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Russia Sees 70% Boost in Fertilizer Export Revenues Amid Price Increase in 2022
Russia Sees 70% Boost in Fertilizer Export Revenues Amid Price Increase in 2022

Russia Sees 70% Boost in Fertilizer Export Revenues Amid Price Increase in 2022

  • 13-Feb-2023 12:01 PM
  • Journalist: Shiba Teramoto

Russia: Despite a 10% drop in volume from the same period of 2021, Russian fertilizer exports surged 70% to an astonishing $16.7 billion in the first ten months of 2022 - an increase driven largely by a sharp rise in crop nutrient prices after Russia's controversial invasion of Ukraine. Data shows this strong growth despite a challenging market environment faced by the world's largest exporter of fertilisers.

Despite analysts predicting that shipments would collapse when the war broke out in February, Russia's food and fertilizer exports remain exempt from western sanctions. This is to support food security for less privileged countries. Moscow is further increasing its exports to countries such as India, Turkey and Vietnam. “Clearly countries like India have been the biggest beneficiaries [in terms of fertilizer imports],” said the FAO’s Josef Schmidhuber.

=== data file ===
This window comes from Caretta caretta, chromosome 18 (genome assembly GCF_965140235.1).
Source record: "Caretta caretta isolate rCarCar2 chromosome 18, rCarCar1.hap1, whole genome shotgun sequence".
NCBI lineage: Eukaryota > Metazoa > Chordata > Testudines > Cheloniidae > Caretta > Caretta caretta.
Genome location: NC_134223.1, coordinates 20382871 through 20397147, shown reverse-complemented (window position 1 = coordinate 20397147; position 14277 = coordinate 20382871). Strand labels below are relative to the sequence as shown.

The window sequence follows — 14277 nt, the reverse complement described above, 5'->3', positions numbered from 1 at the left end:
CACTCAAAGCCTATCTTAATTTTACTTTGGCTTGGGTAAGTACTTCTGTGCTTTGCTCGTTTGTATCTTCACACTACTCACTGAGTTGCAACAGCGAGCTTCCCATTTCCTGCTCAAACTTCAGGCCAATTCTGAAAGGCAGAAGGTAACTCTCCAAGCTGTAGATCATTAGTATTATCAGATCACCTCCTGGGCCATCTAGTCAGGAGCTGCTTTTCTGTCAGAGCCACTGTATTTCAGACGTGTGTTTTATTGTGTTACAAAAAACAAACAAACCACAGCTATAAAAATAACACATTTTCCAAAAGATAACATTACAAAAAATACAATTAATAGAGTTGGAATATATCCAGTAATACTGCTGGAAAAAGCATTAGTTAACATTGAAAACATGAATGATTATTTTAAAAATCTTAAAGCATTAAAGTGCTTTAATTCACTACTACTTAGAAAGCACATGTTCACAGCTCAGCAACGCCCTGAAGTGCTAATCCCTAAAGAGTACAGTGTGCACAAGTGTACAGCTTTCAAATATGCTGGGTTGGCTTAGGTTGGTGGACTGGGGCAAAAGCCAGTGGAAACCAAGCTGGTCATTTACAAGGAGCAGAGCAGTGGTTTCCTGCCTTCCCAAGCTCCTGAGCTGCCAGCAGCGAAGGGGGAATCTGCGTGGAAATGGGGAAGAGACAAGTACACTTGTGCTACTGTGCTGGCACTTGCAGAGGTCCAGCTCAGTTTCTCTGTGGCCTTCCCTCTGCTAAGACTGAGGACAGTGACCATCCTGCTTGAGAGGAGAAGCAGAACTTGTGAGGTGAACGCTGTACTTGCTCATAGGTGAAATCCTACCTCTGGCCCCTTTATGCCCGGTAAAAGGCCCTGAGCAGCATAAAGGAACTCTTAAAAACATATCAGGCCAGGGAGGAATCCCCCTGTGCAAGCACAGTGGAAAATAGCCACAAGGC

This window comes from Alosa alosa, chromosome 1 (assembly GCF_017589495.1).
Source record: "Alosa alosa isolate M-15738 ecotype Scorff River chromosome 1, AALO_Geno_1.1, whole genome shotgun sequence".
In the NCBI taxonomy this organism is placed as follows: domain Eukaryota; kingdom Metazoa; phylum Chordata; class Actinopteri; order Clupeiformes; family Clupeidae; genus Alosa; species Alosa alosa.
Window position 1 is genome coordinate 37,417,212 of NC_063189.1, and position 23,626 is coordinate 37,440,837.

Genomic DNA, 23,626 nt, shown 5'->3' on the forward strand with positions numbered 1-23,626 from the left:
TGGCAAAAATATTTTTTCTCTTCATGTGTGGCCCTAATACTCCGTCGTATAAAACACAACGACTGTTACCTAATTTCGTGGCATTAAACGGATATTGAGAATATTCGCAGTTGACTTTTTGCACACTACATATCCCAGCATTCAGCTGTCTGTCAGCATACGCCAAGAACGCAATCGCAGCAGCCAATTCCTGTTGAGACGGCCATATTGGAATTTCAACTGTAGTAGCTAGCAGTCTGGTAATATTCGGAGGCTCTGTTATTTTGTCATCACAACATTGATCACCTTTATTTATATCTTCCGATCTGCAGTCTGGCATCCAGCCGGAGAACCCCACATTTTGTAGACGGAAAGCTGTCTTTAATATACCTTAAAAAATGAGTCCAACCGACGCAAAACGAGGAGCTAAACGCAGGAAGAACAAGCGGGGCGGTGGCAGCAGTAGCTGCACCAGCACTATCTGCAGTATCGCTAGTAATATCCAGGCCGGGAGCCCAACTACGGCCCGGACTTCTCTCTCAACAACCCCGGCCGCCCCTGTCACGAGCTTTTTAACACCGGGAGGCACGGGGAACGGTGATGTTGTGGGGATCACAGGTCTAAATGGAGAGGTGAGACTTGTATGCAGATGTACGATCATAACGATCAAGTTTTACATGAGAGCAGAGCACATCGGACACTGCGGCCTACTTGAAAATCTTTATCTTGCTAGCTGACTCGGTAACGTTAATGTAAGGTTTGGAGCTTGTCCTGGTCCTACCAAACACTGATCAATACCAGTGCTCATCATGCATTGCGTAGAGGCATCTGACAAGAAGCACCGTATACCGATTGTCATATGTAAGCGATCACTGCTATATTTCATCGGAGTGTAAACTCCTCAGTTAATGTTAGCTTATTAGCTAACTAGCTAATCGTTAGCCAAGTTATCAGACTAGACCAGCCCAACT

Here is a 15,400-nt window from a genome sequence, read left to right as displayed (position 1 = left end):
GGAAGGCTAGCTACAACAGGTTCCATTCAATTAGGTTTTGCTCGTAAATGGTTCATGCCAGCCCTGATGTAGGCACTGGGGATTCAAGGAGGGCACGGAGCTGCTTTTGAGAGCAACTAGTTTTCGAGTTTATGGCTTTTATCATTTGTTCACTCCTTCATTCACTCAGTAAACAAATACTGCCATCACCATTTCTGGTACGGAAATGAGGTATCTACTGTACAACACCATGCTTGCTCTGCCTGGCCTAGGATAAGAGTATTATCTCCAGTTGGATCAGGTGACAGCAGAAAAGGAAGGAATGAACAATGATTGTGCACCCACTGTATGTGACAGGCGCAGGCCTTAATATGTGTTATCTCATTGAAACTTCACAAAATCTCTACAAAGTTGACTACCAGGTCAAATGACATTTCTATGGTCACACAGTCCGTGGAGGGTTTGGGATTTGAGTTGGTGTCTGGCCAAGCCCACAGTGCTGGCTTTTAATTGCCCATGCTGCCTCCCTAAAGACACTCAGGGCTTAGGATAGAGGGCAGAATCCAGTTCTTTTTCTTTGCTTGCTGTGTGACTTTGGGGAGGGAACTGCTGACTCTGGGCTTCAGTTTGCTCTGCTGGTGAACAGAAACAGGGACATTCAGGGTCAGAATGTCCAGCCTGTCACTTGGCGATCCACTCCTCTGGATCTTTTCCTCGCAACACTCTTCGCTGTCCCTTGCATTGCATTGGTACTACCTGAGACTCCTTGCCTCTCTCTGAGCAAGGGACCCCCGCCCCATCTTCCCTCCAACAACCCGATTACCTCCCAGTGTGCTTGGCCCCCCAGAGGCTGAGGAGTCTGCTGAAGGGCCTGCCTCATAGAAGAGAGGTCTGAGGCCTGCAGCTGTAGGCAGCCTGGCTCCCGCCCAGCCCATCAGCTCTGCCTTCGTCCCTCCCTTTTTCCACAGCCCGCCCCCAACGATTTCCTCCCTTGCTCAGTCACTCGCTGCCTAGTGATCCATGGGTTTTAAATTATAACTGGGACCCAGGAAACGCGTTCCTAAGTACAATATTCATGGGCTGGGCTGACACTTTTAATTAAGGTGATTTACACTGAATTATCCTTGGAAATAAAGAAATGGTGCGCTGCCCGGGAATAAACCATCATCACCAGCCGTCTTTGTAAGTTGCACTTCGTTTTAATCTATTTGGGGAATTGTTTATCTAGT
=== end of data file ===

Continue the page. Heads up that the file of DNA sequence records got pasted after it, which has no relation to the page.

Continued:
Major European Union (EU) and Russian officials have been worried that some customers, banks, and underwriters have taken it upon themselves to avoid buying products originating from Russia. In response to this situation, the EU introduced new clearances last month. These exemptions allow individual EU countries to release money sanctioned against individuals who are connected in some way to the Russian fertilizer and agriculture industries. This measure will enable purchases of goods that had been blocked due to fears regarding potentially sanctioned entities or people.

International fertilizer prices have been steadily increasing on the global market over the past few months. This is largely due to Russia cutting off supplies of Natural gas, the primary ingredient in Nitrogen fertilisers. Meanwhile, Potash prices have skyrocketed as a result of sanctions placed on Belarus following anti-government protests and demonstrations in the country.

Following the Russian invasion, gas prices sharply rose, leading to plant closures in Europe and an increase in Nitrogen fertilizer costs. These fertilizers are essential to food production efficiency and quality. Yet, Russia won't be seeing any benefit from higher prices this year as the unusually warm weather has decreased gas prices and caused fertilizer producers in Europe to increase their output.

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